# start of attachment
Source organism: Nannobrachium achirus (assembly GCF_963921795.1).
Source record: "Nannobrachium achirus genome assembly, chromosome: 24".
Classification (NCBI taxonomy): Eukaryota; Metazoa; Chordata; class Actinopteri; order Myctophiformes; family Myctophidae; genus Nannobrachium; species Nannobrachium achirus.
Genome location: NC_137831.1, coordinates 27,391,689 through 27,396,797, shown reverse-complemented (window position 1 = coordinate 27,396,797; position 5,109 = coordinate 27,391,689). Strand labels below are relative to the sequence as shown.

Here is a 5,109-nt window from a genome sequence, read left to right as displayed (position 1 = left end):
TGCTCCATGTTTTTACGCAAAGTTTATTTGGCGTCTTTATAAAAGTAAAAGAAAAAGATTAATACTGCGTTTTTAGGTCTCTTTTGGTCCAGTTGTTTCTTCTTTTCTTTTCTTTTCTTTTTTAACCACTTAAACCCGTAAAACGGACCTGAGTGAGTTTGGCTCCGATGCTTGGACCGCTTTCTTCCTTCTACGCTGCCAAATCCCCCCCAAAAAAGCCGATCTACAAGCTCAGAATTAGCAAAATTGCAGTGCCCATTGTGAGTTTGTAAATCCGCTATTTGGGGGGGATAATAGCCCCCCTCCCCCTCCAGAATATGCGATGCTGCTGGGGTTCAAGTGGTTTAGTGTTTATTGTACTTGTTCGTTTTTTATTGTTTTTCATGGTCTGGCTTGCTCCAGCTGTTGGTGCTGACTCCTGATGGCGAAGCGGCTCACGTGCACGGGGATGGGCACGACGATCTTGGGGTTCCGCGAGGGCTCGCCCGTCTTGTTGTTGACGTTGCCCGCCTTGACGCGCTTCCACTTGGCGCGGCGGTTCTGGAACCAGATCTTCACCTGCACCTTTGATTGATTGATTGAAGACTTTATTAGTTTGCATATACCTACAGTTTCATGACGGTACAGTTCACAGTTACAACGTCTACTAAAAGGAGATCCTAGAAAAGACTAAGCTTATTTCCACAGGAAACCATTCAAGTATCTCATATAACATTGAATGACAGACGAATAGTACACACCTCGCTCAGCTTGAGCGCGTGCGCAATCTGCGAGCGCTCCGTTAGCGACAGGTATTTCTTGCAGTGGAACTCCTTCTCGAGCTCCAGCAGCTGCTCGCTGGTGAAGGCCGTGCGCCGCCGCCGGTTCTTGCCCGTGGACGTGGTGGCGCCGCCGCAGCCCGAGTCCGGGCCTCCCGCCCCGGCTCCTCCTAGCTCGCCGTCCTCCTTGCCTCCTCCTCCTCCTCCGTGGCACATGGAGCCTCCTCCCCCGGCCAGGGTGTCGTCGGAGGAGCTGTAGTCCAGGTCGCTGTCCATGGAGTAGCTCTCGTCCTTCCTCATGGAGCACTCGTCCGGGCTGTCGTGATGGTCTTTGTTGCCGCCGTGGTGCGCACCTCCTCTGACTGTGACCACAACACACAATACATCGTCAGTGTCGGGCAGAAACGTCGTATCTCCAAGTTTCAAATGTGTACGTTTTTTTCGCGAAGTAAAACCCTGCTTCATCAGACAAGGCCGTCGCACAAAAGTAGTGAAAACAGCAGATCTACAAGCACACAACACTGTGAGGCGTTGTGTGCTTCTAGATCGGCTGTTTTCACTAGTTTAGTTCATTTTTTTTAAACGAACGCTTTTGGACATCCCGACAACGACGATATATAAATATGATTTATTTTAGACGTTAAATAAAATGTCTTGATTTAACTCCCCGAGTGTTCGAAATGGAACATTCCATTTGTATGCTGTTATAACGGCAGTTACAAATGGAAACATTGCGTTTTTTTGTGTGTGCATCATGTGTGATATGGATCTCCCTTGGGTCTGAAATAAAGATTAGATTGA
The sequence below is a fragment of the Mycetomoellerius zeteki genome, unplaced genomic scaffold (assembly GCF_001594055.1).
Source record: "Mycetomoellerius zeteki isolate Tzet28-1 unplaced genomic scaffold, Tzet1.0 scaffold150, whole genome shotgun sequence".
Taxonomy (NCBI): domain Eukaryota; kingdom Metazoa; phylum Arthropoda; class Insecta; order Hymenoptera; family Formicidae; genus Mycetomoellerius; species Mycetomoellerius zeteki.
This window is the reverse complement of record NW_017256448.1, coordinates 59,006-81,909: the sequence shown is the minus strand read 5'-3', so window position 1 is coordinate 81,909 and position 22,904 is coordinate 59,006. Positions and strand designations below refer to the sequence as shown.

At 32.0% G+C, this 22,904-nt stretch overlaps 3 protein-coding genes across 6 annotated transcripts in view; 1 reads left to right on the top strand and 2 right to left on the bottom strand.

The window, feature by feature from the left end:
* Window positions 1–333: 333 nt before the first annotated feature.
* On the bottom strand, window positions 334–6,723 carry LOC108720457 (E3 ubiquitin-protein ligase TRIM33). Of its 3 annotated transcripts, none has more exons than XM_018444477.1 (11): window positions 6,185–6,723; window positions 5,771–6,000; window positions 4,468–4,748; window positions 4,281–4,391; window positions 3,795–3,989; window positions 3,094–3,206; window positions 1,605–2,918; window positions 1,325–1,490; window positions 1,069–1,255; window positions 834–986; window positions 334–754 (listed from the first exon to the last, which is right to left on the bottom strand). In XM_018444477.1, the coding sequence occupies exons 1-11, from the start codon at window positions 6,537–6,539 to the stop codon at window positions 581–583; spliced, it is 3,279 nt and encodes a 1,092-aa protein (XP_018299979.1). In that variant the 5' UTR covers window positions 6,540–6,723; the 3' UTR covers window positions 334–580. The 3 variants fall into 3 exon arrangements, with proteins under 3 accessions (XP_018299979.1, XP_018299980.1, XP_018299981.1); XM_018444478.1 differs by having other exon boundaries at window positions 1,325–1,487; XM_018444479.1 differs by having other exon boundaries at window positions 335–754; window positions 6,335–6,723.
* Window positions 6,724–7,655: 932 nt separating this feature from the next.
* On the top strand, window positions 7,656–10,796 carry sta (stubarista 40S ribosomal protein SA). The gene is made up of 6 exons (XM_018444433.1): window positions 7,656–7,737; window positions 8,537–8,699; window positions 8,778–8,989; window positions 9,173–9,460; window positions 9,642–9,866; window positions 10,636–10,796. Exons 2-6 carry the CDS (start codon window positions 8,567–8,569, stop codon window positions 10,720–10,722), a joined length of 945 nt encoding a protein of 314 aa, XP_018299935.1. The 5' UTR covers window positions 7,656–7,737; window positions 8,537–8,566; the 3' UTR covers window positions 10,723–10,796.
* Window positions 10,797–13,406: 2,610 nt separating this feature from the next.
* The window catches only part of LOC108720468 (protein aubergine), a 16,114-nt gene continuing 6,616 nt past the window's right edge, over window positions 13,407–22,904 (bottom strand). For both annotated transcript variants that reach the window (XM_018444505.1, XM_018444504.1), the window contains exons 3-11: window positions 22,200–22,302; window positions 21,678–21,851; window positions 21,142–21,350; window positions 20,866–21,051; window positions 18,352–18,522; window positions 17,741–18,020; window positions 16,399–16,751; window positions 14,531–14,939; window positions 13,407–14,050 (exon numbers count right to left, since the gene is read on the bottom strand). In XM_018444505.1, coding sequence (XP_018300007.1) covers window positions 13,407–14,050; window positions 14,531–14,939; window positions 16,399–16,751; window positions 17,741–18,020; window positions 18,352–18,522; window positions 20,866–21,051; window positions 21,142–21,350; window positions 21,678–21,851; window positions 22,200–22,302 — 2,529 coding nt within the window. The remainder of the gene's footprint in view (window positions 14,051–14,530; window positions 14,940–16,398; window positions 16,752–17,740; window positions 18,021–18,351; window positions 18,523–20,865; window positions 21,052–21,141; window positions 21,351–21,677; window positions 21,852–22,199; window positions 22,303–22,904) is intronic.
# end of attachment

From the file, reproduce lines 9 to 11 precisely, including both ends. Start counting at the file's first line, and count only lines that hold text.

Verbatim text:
Taxonomy (NCBI): domain Eukaryota; kingdom Metazoa; phylum Arthropoda; class Insecta; order Hymenoptera; family Formicidae; genus Mycetomoellerius; species Mycetomoellerius zeteki.
This window is the reverse complement of record NW_017256448.1, coordinates 59,006-81,909: the sequence shown is the minus strand read 5'-3', so window position 1 is coordinate 81,909 and position 22,904 is coordinate 59,006. Positions and strand designations below refer to the sequence as shown.

At 32.0% G+C, this 22,904-nt stretch overlaps 3 protein-coding genes across 6 annotated transcripts in view; 1 reads left to right on the top strand and 2 right to left on the bottom strand.